Toilet paper debatical on a roll

Toilet paper debatical on a roll

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A public bathroom with toilet paper is a blessed sight for ex-pats in Asia. Photo: Reuters

Having successfully passed basic toilet training at about age three, I figured I was set for life without any need for further post-potty tutorials.

That was until I began living in this region about a decade ago, and had to reorient my thinking in terms of toilet tissue issues and other matters of rectal rectitude, including those squishy water hose things found in local toilets.

Asians, I discovered, are not backward in coming forward about matters of the toilet. I’m constantly bemused when meeting people and asking, “How are you?” to be informed with a big smile, “Oh, I have diarrhea today.” Recently one Khmer guy told me, “Ah, my bottom is raining.”

While working in Yangon, the toilet paper caper was raised by a well comported woman executive who’d just returned from a fortnight’s work stint in downtown Melbourne, Australia. She was horrified that toilets there didn’t have the water hoses, only toilet paper.

“Paper alone is not good enough,” she told me earnestly. “It doesn’t do the job sufficiently.”

This was disturbing news to me, a male Australian who for more than half a century had navigated a course of toilet paper alone.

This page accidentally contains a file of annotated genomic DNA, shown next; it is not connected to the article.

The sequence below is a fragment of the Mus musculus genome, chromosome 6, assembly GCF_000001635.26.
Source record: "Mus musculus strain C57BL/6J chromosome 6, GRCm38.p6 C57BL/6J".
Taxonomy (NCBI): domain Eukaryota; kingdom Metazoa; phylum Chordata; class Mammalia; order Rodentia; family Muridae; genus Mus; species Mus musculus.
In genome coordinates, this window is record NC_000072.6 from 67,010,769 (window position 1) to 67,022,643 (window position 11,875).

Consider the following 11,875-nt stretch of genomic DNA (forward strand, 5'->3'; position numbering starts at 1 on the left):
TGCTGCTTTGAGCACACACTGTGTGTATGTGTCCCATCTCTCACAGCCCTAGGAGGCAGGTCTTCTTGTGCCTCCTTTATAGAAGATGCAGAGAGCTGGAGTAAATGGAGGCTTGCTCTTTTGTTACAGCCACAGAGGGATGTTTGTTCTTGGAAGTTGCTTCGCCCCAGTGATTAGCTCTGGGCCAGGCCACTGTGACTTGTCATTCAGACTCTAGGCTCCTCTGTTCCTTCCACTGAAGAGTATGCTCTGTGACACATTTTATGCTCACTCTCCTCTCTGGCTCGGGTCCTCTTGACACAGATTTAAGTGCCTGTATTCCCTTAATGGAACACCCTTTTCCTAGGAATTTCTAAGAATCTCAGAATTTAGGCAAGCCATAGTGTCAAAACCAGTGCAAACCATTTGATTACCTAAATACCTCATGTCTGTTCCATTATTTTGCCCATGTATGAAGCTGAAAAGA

But, as a long-term toilet paper guy, I countered that a water hose alone is not good enough: a towel or paper is required to dry the nether regions otherwise one is doomed to an hour or two of walking around with a depressingly dampened derriere which, although tolerable in Southeast Asian climates, could lead to life threatening chills in colder climes, say Scotland in winter, where the temperature apparently plunges to a 105 degrees minus zero or something like that.

Toilet paper people face further challenges in Cambodia. Firstly it’s a fair bet that a large percentage of toilets accessible to the public are paper-less, which leads some expats to wander the city with a roll of bog paper tucked away in a backpack or carry bag. Others prepare mental maps of toilets equipped with the good stuff.

The second challenge is what to do with the toilet paper après-use? In the west the understanding is that toilet paper is designed to be flushed down the toilet, and many brands boast of being biodegradable, ostensibly to help the process and ultimately to perhaps save the planet.

But in many Cambodian urban toilets, signs on the wall request that the paper is not flushed down the toilet, but instead dropped into a provided bin.

But, as Professor Julius Sumner Miller would have said, why is this so?

Buggered if I know. I can’t seem to get a fully credible explanation, even from those who actually install toilet paper bins. Some say it’s not to stop toilet paper being flushed, but to stop people depositing other items down the toilet. Others resort to quasi-technical but somewhat vague explanations about the “pipes” which can be easily clogged.

But toilet paper itself is essentially uncloggable. In a mini-survey I noticed that one café, which supplied a toilet paper bin and signage requesting no paper in the loo, was next door to another café which had no signage warning patrons to not flush the paper, to no obvious detriment. And yet surely the two establishments shared the same sewerage system and the same “pipes?”

It is indeed a mystery into which I’m tempted to delve further, but right now, well, I had some dodgy street food last night and must dash.

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